“When they said they pushed it back, I made sure we were here, front row, sideline, everything,” Weaver says.
Sixteen-year-old Cameron Cerrano stood a few feet away from Weaver, wearing Watson’s half-Browns, half-Texans jersey, explaining that he had rooted for the Texans “for a long time” and began to cheer for the Browns “a few years back,” and the jersey was made as a result. “I thought I was going to get some looks coming in here, but I just shared, like, good things about it,” says Cerrano. “I don’t have a big conflict.”
Up above him, in the lower bowl, was Solomon Steele, who made the drive from Mississippi, and wore a Browns helmet (a real one) and a Watson jersey. He picked up the helmet, signed by Nick Chubb, at a mall in Houston this trip, for a cool $600, and bought the jersey back over the summer.
“I ordered my jersey like three months ago,” Steele says. “When they said he was coming back, the first game back in Houston, I said, Man, I’ve got to go, bring my whole family. So we came out here for like four days, just cold, but we had a good time.”
The Texans, for their part, did little to stop anyone from voicing their opinions on Watson. I was told that their procedure for Sunday was much the same as it would be on any other Sunday. They weren’t confiscating signs, telling people to turn their shirts inside out, or doing anything outside of their normal policy on offensive messages or signs that blocked the view of others in the stadium.
Frugia was among the fans who were vocal in their criticism of Watson.
And so Shannon Frugia carried a sign across the stadium that said “I’d rather be 1-9-1 than have Deshaun Watson as my quarterback.” Frugia, wearing a red cowboy hat with a Texans logo and red sequins on it, is local and has been a Texans season ticket holder since the franchise’s inception in 2002.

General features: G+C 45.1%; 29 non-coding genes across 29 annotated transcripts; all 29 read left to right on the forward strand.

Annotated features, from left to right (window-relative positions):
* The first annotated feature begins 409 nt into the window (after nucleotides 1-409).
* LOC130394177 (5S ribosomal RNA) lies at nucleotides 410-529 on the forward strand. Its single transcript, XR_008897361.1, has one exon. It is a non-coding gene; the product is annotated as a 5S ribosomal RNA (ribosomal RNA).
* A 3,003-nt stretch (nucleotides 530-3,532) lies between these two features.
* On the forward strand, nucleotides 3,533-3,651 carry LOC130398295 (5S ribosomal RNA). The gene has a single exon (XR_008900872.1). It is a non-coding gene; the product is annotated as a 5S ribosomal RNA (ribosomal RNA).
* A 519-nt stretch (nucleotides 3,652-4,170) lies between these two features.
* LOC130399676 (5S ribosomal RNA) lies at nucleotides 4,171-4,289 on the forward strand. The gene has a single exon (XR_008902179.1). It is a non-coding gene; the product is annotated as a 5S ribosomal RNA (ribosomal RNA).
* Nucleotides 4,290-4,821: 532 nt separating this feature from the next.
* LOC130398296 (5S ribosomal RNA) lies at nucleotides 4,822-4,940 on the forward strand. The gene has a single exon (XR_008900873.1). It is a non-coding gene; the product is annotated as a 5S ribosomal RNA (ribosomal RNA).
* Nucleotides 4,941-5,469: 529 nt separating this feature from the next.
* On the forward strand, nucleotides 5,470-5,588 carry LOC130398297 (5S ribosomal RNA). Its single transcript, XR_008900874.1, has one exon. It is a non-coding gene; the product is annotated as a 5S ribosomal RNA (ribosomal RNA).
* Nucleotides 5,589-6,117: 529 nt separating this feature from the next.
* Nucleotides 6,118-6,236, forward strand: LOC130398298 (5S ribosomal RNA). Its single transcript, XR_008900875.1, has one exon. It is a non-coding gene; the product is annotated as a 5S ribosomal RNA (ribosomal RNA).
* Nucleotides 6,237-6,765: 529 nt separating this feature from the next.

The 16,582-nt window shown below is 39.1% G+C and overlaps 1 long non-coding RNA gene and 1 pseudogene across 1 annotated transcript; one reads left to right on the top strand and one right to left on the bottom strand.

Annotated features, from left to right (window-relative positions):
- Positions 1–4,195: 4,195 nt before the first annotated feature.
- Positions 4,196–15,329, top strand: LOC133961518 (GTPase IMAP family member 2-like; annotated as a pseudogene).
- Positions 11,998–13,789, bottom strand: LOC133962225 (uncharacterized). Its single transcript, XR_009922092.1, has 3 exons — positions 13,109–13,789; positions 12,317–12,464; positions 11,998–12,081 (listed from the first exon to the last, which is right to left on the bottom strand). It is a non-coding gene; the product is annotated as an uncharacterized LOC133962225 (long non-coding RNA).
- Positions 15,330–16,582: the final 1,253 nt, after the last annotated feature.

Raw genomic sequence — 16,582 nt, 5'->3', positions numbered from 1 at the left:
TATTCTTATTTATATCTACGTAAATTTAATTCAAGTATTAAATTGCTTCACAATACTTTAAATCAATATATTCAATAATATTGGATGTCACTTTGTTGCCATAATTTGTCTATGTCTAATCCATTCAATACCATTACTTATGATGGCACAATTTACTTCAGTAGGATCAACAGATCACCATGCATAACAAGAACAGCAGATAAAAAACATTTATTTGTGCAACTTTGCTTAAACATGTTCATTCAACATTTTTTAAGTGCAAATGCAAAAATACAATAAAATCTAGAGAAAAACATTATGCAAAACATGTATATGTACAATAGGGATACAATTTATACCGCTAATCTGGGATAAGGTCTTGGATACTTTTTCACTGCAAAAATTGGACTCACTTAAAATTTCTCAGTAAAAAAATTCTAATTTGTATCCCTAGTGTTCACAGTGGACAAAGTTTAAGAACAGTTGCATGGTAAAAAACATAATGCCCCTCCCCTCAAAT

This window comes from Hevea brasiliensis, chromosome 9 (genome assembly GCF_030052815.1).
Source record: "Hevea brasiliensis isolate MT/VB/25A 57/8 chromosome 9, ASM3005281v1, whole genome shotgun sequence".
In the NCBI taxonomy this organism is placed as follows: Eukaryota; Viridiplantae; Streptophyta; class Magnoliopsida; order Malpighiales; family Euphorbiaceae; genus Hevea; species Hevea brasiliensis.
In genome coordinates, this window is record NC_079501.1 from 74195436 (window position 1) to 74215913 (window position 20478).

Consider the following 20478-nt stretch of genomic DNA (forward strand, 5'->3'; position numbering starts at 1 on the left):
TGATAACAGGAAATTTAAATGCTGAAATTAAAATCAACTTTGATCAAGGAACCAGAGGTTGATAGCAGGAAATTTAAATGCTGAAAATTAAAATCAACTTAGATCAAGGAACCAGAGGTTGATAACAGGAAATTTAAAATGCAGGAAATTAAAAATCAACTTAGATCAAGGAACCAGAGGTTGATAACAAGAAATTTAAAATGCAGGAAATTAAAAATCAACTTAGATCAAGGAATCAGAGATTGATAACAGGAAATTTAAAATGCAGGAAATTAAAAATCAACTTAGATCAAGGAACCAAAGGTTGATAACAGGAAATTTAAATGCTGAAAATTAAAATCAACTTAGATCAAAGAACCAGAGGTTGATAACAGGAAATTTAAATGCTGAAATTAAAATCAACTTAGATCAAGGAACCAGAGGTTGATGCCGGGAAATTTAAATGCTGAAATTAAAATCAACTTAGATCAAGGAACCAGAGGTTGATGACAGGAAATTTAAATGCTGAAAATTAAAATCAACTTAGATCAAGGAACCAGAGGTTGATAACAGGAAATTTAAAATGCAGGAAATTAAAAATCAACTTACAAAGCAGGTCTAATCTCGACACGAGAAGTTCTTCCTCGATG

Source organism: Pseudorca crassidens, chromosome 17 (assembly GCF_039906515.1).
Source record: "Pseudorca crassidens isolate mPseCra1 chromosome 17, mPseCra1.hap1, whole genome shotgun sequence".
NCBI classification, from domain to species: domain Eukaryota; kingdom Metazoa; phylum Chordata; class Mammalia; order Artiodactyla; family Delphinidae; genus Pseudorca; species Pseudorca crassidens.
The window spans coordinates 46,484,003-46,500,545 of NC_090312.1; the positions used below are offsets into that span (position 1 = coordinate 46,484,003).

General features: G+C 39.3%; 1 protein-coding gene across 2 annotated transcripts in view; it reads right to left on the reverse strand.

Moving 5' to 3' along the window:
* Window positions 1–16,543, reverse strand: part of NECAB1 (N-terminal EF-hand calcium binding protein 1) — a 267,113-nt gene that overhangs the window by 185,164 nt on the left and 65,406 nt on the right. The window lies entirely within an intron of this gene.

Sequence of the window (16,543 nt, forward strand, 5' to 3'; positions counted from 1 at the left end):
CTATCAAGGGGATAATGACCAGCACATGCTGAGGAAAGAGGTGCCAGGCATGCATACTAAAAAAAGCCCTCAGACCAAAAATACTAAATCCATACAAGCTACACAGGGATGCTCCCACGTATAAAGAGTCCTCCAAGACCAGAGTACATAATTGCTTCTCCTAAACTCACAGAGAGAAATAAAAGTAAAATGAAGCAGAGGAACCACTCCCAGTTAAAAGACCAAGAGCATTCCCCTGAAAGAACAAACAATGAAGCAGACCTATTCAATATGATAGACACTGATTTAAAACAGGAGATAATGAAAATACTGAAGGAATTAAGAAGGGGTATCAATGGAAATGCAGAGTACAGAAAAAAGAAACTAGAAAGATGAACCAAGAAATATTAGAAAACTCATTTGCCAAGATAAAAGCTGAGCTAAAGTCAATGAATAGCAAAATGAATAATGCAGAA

“I hate that the NFL allowed this to be the game he returned – they should be ashamed of themselves,” says Frugia. “They should have given him a bigger suspension. And it’s shameful that they’re letting him play today, of all games.”
“Because he [assaulted] 20 plus women in this city,” says Frugia. “And he’s allowed to come back and have a parade as a welcome home. That’s terrible.”
Meanwhile, there was one fan – the self-styled “Ultimate Fan” (wearing Ultimate Warrior face paint to drive it home), Steve Beckholt – who Watson decided to say hello to before the game. After, in character, giving me a rundown of his history with Watson, and how Watson recognized him because Beckholt has been coming to games for years, I asked if he was contradicting his some previous feelings for Watson.
“The man is innocent until proven guilty,” he said.
“A man is innocent until proven guilty.”
The football part of Watson’s return to the field, and to Houston, was less complicated. But it wasn’t really that simple, either. That’s in part because Watson cost three first-round picks and $230 million guaranteed, meaning expectations were sky high. But a quarterback’s ability to work in a pro football game, after so much time away, can’t be turned on like a faucet.
“I mean, I can’t even equate that to anything someone would do in a regular 9-to-5,” Browns All-Pro Myles Garrett told me as he left the stadium. “If you haven’t done your job for two years and you’re immediately thrust into the highest rank and you have to perform at the highest level and expect no flaws because, you know , you are one of the best people to do it. in the league, that would be crazy. Of course, you will have to take some time, you will have to adjust again. This is the highest level of our profession.
“Not being able to get on the field, and getting the time and getting used to not only playing here, but playing on turf, there are a lot of different factors involved. It just takes an adjustment period, especially for quarterbacks. There is so much going on, so many different looks. He has seen this team for many years. We are not worried at all about where he is and what kind of player he can be, because he has shown that he was special. We have seen him be special on the practice field.”
But Watson, admittedly, Sunday was not special. “I will say that I felt every one of those 700 days,” he said in his post-match press conference. Some moments were rougher than others.